Mobile Chernobyls

Toxic Trains May Be Rumbling Through Your Town

* ITEM: In the pre-dawn hours of April 11, 1996, along railroad tracks one mile west of the rural Montana community of Alberton, four Montana Rail Link tank cars suddenly derail. The largest mixed chemical release in railroad history—and the second biggest chlorine spill—sends a plume of more than 265,000 pounds of toxins into the air. Over 1,000 people are forced to flee their homes for what becomes a 17-day evacuation; one person dies, another 352 are injured. Residents still report respiratory ailments, memory loss, vision impairment, nerve damage and other lingering effects.

* ITEM: At about 2:30 a.m. on July 1, 1997, two Union Pacific freight trains collide outside the little town of Rossville, Kansas. The tankers contain chlorine, sulfuric acid and nuclear materials. As an enormous fire sends up a massive dark cloud, all 1,100 residents are evacuated. Later it's determined that the chemical tankers had not caught fire—the billowing smoke was instead from burning tires. “Today's accident in Kansas,” says a Federal Railroad Administration spokesman, “sort of underlines our concern….Safety needs to be looked at much closer.”

Photo Herb Slodounik/AP/Wide World Photos

Indeed. And today, an ever-increasing volume of hazardous chemicals are moving on our nation's railways. And, if Congress has its way, they will soon be joined by tons of high-level nuclear waste bound for storage at Yucca Mountain, Nevada. “The severity of risk is growing,” says Sanford Lewis, a Boston-based attorney and author of a 1997 report, Hazardous Materials on the Rails, for the Good Neighbor Project for Sustainable Industries. “It's as if federal regulators have been asleep at the switch. They've been allowing the industry to set the terms of regulation, rather than taking aggressive action to put known and available safeguards into place.”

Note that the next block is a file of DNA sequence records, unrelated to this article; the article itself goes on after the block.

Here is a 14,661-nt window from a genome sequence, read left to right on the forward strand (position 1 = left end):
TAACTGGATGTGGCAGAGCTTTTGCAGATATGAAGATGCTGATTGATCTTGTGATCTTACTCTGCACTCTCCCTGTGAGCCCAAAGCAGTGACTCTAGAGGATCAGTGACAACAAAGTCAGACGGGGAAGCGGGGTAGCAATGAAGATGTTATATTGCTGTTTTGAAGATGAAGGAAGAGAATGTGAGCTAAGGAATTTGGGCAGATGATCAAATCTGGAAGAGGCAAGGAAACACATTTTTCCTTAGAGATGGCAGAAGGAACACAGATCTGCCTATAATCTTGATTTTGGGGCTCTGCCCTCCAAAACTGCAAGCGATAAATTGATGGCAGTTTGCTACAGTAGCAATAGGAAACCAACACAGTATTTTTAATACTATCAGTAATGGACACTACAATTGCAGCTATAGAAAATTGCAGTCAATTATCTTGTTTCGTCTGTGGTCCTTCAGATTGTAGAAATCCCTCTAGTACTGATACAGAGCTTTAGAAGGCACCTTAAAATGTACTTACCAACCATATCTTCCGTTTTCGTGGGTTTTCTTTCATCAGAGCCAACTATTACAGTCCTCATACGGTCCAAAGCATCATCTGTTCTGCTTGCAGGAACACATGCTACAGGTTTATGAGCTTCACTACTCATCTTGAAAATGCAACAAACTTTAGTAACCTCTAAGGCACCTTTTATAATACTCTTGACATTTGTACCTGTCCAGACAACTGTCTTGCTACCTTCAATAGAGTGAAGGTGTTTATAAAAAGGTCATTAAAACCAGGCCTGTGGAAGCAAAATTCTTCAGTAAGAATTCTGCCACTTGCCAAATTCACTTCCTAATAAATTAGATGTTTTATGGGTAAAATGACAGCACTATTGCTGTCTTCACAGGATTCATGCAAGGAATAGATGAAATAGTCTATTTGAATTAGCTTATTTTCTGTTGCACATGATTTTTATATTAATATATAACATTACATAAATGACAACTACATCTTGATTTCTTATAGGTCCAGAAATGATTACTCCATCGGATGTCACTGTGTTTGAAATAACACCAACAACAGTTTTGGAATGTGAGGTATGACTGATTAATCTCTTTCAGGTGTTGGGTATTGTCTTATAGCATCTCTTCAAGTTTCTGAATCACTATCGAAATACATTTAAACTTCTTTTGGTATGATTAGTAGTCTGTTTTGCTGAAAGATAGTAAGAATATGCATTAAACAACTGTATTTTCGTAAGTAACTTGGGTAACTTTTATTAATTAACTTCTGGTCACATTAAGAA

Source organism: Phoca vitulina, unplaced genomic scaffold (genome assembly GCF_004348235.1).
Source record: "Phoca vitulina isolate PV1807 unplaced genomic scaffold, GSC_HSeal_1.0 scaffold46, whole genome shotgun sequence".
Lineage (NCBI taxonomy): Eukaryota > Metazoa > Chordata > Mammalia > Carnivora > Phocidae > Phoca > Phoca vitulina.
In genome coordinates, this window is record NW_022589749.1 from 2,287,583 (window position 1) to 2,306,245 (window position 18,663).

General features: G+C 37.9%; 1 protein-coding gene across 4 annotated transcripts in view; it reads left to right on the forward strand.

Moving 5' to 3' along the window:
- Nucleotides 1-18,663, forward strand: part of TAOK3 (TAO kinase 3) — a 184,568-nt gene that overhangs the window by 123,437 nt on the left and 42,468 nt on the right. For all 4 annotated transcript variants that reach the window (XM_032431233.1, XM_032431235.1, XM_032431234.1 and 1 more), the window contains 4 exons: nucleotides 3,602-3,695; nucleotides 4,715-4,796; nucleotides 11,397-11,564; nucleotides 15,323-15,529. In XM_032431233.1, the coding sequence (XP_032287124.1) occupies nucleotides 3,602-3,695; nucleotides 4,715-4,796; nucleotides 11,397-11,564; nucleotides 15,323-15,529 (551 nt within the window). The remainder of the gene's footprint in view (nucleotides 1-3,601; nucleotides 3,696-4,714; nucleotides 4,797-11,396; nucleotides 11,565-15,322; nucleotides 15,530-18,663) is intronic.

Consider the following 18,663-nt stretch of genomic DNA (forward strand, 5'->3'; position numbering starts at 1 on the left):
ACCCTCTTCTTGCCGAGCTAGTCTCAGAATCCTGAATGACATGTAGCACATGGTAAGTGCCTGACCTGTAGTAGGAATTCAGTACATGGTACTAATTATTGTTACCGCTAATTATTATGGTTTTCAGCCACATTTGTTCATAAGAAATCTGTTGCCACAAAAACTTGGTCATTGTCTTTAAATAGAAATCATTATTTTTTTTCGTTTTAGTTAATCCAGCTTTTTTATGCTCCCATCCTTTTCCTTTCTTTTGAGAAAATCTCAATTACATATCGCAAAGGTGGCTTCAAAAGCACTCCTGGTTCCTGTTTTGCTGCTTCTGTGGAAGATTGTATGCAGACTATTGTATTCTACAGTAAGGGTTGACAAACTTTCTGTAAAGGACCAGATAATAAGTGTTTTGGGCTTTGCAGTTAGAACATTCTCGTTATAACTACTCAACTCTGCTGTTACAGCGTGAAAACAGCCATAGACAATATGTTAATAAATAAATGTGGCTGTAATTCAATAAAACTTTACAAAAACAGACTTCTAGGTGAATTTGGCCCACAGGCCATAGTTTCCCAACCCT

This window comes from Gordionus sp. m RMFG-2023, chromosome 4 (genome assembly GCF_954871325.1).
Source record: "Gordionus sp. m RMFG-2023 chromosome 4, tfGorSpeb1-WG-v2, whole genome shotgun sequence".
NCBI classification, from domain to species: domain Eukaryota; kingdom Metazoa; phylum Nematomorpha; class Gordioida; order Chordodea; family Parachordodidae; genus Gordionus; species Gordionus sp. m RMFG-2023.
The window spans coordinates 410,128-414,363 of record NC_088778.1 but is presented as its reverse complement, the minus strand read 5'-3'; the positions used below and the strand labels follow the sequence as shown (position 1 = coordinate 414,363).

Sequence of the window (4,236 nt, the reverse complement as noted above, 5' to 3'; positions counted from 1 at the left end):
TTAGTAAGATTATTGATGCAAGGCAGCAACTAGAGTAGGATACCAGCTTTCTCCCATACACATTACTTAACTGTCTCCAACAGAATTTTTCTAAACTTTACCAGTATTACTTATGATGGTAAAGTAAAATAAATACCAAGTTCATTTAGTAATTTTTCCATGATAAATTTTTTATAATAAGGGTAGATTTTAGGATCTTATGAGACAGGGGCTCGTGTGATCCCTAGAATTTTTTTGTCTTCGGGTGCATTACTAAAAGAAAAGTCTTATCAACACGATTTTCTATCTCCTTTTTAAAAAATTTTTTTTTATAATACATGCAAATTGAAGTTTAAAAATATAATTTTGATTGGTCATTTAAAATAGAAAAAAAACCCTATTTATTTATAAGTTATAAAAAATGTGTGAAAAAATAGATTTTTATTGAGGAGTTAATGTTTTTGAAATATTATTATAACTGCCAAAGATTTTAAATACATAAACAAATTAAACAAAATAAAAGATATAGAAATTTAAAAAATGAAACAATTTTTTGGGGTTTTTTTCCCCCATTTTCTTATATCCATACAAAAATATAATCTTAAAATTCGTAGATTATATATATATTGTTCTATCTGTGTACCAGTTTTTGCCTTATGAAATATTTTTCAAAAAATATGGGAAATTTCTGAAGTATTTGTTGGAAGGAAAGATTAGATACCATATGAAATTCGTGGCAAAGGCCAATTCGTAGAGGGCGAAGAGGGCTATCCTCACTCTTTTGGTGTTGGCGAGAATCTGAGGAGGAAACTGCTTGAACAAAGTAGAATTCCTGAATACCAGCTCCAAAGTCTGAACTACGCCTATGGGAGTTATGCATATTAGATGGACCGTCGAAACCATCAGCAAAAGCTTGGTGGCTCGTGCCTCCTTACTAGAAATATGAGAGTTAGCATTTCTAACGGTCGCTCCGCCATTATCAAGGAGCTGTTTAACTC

According to Lewis' study, chemical shipments on trains increased by almost 30 percent between 1990 and 1995—from 1.4 million to 1.8 million car loadings annually. The nation's biggest hauler, Union Pacific (UP), operates a fleet of 2,100 cars daily, transporting chemicals along 36,000 miles of track spanning 23 states (most of the continental U.S. west of the Mississippi, with the majority of products coming from the Texas/Louisiana “chemical corridor.”)

Since a 1996 merger with Southern Pacific (SP), UP's hazardous materials shipping has continued to grow. But the two firms' combined track record does not inspire confidence. Some 2,090 hazardous materials incidents were reported by UP and SP between 1991 and 1995. Most of these were smaller spills, such as leaks from tank cars and diesel engines, but UP also had 28 accidents involving chemical releases.

“According to Union Pacific itself,” says Lewis' report, “approximately 10 percent of the railroad's 9,000 chemical tank car inspections [in 1996] found 'exceptions,' such as unlabeled or mislabeled tankers, or tops not positioned properly on tank cars.” One surprise inspection by the Federal Railroad Administration found 37 percent of the cars in one UP railyard defective, including 96 with brake problems.